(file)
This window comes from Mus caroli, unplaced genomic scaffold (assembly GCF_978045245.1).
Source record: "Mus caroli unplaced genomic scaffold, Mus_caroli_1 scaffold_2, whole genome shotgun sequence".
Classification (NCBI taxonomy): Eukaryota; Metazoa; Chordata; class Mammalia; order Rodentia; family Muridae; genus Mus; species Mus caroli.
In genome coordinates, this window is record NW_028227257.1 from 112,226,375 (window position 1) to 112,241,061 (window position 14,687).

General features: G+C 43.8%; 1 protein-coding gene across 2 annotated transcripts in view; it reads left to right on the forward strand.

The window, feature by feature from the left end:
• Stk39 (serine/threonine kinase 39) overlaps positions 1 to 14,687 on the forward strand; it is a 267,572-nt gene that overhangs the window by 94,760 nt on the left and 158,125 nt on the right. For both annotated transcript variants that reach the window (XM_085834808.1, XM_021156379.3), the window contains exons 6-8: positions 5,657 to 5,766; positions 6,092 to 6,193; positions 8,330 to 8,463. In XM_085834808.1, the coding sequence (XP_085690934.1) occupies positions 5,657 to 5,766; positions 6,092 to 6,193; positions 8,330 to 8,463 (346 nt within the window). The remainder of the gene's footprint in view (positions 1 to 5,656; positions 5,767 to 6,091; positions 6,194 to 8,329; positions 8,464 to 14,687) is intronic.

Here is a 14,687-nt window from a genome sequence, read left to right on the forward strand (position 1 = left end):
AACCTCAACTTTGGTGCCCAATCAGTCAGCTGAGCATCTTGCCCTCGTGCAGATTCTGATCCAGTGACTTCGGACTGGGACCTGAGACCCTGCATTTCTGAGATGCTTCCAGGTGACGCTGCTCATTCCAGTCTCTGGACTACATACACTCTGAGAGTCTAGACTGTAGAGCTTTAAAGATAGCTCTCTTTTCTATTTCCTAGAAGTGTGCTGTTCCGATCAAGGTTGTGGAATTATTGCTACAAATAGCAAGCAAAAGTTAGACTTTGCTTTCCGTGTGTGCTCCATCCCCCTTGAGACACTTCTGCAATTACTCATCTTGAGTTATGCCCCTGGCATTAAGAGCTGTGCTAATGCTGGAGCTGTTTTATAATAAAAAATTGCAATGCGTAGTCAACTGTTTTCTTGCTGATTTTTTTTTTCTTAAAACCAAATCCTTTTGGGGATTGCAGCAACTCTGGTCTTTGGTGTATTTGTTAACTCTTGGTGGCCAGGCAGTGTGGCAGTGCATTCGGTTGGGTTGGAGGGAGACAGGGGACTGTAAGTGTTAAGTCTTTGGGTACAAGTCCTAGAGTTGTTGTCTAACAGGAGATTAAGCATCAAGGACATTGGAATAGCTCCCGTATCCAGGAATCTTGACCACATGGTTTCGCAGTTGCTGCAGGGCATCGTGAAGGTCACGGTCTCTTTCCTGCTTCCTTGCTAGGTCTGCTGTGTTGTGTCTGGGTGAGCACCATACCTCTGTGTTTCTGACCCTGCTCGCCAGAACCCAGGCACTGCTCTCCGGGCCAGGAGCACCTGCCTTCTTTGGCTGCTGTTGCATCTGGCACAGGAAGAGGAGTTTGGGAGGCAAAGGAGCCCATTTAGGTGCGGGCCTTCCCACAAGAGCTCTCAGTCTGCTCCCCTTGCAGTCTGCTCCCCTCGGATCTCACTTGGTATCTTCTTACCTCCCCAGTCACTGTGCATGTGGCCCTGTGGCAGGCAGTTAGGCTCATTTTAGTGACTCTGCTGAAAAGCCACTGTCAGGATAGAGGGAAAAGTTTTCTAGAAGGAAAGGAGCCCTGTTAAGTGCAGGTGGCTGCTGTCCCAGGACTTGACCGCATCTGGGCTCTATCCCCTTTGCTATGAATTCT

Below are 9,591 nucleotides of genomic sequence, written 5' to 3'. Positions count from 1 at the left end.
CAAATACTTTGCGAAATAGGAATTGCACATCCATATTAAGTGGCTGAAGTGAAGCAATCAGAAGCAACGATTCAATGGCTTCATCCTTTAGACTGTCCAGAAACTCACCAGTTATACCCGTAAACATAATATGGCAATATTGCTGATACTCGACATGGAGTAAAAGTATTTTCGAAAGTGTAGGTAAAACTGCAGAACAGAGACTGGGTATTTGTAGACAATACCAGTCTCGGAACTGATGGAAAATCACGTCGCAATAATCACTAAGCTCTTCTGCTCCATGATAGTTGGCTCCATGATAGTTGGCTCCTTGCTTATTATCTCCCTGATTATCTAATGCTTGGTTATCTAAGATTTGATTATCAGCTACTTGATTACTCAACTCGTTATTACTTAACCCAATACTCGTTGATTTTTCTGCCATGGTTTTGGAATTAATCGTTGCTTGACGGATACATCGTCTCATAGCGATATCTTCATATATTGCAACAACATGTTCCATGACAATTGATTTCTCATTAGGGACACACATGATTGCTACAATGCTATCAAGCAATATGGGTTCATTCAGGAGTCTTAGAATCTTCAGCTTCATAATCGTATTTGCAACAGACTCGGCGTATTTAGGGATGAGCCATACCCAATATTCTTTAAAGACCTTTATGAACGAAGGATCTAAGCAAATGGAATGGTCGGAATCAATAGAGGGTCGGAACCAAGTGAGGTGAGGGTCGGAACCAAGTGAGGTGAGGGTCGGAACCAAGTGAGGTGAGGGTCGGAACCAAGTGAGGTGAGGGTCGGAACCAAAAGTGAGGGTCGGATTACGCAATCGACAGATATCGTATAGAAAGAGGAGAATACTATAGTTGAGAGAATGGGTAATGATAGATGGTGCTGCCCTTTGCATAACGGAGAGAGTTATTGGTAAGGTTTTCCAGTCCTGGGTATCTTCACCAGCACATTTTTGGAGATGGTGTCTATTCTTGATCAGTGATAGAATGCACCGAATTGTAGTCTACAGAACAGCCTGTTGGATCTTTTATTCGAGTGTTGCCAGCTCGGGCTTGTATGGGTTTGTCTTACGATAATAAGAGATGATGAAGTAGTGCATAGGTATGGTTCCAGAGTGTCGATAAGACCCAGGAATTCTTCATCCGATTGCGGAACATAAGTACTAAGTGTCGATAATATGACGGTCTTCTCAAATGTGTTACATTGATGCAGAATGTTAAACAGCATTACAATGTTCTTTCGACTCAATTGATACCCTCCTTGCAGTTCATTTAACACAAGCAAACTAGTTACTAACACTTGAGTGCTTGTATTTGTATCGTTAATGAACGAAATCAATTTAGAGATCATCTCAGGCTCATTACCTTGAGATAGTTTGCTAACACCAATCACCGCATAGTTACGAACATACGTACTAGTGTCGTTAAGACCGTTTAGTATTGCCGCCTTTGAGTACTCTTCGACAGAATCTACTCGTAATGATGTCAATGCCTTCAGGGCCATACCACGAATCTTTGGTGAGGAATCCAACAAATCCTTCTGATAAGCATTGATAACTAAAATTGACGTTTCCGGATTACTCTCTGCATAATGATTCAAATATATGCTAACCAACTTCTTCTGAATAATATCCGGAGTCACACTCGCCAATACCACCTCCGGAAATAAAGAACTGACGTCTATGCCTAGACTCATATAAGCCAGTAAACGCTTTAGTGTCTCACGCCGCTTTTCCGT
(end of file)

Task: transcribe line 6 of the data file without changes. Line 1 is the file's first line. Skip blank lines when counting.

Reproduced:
The window, feature by feature from the left end: